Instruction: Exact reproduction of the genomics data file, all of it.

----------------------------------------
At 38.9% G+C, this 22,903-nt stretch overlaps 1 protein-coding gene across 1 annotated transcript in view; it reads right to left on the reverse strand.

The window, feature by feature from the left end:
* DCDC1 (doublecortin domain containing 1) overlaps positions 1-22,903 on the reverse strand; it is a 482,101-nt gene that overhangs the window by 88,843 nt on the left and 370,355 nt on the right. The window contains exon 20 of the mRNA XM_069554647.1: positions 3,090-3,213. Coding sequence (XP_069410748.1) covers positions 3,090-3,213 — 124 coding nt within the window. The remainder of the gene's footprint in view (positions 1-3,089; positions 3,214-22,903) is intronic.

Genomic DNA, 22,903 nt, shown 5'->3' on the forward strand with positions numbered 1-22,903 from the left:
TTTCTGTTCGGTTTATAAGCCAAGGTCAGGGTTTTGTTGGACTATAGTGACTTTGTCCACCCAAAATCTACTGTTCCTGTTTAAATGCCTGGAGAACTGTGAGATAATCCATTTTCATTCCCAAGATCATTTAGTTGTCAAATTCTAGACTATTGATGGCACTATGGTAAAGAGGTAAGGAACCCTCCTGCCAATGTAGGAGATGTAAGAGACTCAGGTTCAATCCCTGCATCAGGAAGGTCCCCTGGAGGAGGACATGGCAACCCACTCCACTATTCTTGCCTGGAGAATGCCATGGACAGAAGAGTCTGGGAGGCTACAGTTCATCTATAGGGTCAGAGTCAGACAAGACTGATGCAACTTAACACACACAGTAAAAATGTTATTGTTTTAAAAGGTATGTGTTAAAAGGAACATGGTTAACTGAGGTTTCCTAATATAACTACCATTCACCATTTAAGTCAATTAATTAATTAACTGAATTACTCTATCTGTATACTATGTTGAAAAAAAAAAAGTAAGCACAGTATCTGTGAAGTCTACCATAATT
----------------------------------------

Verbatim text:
At 38.9% G+C, this 22,903-nt stretch overlaps 1 protein-coding gene across 1 annotated transcript in view; it reads right to left on the reverse strand.

The window, feature by feature from the left end:
* DCDC1 (doublecortin domain containing 1) overlaps positions 1-22,903 on the reverse strand; it is a 482,101-nt gene that overhangs the window by 88,843 nt on the left and 370,355 nt on the right. The window contains exon 20 of the mRNA XM_069554647.1: positions 3,090-3,213. Coding sequence (XP_069410748.1) covers positions 3,090-3,213 — 124 coding nt within the window. The remainder of the gene's footprint in view (positions 1-3,089; positions 3,214-22,903) is intronic.

Genomic DNA, 22,903 nt, shown 5'->3' on the forward strand with positions numbered 1-22,903 from the left:
TTTCTGTTCGGTTTATAAGCCAAGGTCAGGGTTTTGTTGGACTATAGTGACTTTGTCCACCCAAAATCTACTGTTCCTGTTTAAATGCCTGGAGAACTGTGAGATAATCCATTTTCATTCCCAAGATCATTTAGTTGTCAAATTCTAGACTATTGATGGCACTATGGTAAAGAGGTAAGGAACCCTCCTGCCAATGTAGGAGATGTAAGAGACTCAGGTTCAATCCCTGCATCAGGAAGGTCCCCTGGAGGAGGACATGGCAACCCACTCCACTATTCTTGCCTGGAGAATGCCATGGACAGAAGAGTCTGGGAGGCTACAGTTCATCTATAGGGTCAGAGTCAGACAAGACTGATGCAACTTAACACACACAGTAAAAATGTTATTGTTTTAAAAGGTATGTGTTAAAAGGAACATGGTTAACTGAGGTTTCCTAATATAACTACCATTCACCATTTAAGTCAATTAATTAATTAACTGAATTACTCTATCTGTATACTATGTTGAAAAAAAAAAAGTAAGCACAGTATCTGTGAAGTCTACCATAATT